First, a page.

[1/20] Algorithms: Stack

Stack is a LIFO (LAST IN FIRST OUT) Data Structure that allow you push more than one value onto the stack without first popping previous values off the stack.

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Stacks

Stack is a LIFO (LAST IN FIRST OUT) Data Structure that allow you push more than one value onto the stack without first popping previous values off the stack. Using stack you should be able to do at least four operations:

  1. push a new item to the stack
  2. get and remote the most recently item from the stack
  3. check if a stack is empty or not
  4. check the stack size 

In this topic I’m going to cover two different types of implementation of a stack, Linked-list and Arrays.

Linked-list implementation

[1/20] algorithms: stack [1/20] Algorithms: Stack Artboard

A linked list is a sequence of elements, except most implementations refer to the elements as nodes (a node is an abstract entity that might hold any kind of data). In a linked list, the nodes are not contained in an array structure, but rather a node exists in memory to identify the first element. Then each node contains a link to the subsequent node in the list, by convention, the link in the last node is null, to indicate that it terminates the list.

 

 

Array implementation

Representing stacks with arrays usually is a natural idea, but there is a few problems in this implementation that we are going to check.
The first problem that you may encounter is the array size, one solution for this problem is start the array with a predefined size and every time that you need to increase the size you need to copy the hold structure to a new array with a new size, which is unnecessarily inefficient and cumbersome. (I will create a constructor with a predefined size for now, we will return to this item in the topic below).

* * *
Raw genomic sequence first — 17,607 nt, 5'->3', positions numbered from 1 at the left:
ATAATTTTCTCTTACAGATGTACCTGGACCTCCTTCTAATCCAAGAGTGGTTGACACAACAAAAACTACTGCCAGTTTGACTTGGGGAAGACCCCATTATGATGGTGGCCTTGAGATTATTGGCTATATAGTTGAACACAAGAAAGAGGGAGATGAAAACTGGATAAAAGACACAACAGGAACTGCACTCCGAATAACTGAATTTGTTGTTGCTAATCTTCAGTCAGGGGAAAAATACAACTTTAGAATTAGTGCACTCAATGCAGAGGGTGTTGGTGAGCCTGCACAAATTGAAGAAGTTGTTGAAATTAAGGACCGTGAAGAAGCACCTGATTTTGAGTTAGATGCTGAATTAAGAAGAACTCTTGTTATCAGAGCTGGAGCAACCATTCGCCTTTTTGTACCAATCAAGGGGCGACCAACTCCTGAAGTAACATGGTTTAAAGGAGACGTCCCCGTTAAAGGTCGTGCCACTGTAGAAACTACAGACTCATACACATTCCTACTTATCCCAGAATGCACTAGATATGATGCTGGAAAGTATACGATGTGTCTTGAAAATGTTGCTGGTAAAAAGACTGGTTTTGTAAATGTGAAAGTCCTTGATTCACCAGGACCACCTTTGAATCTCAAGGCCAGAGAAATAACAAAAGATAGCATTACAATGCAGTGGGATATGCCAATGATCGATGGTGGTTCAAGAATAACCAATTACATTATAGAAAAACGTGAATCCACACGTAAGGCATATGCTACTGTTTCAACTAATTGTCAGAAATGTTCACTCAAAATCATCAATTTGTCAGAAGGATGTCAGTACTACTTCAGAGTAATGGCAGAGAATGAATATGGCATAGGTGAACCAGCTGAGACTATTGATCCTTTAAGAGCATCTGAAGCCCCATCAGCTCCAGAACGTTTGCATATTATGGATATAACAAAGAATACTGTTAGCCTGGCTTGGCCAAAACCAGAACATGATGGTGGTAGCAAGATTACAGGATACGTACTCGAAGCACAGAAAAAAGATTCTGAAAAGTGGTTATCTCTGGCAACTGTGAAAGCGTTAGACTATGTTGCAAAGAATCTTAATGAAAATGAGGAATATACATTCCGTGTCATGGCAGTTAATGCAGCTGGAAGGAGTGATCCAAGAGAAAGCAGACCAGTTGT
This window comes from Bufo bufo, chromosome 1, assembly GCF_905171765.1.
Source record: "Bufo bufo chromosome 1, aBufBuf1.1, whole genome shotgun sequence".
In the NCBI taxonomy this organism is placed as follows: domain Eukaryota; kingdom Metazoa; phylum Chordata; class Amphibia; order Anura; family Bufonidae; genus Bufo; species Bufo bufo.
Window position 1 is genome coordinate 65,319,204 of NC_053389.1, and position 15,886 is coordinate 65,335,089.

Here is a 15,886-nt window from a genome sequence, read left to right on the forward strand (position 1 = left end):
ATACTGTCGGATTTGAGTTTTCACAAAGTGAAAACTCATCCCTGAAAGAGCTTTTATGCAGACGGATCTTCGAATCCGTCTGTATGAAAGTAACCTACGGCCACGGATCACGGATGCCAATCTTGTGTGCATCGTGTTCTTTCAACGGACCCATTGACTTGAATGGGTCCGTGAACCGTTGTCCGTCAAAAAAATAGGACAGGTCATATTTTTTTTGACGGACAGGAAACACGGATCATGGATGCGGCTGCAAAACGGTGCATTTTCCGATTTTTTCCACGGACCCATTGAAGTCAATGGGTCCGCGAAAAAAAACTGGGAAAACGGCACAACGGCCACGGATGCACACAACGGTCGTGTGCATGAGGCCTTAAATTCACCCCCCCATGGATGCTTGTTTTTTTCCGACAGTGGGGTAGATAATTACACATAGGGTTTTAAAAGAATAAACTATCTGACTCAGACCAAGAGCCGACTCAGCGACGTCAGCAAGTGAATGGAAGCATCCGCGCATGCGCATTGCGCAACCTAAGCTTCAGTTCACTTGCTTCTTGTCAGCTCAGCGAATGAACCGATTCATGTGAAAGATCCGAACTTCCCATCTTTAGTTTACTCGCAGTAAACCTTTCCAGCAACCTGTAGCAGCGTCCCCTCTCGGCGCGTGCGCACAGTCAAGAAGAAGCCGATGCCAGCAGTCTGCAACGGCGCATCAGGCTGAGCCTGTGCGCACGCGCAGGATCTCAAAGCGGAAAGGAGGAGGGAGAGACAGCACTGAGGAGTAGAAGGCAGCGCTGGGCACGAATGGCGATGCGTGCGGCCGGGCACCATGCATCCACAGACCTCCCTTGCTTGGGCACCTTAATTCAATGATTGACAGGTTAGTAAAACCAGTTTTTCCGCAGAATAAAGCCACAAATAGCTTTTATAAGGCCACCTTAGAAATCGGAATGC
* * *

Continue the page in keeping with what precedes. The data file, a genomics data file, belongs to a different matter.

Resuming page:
The second problem is the way how we access the elements in the stack, the most recently item in items[0] and the least recently inserted item in items[n-1]. Usually when you pop or push an element from the stack we would have to move all of the other items to reflect the new state of the stack (not efficient), what we can do to fix it is use the positions to access the right information N > 0 ? N-1 : 0.

[1/20] algorithms: stack [1/20] Algorithms: Stack Artboard 2

Considerations

  • The number of items in the stack is N.
  • The stack is empty when N is 0.
  • The stack items are stored in the array in the order in which they were inserted.
  • The most recently inserted item (if not empty) is items[n-1].
  • Underflow: throw exception if pop from an empty stack
  • Overflow: use resizing array for array implementation
  • Null items are allowed to be inserted
  • Loitering, holding a reference to an object when it is no longer needed.

Resizing Arrays

As I mentioned in the section above I’m going to talk about our old  “problem”, how to resize the array. In the previous example we used a fixed size in the constructor to help us create our stack but that was not a solution was just a small fix, regular arrays of objects or primitives can’t be dynamically resized, every time that we decide to include a information in a full array the common solution is copy all item to a new array and replace the old one but the problem is this resizing is not cheap and this is what I’m going to show how to handle it.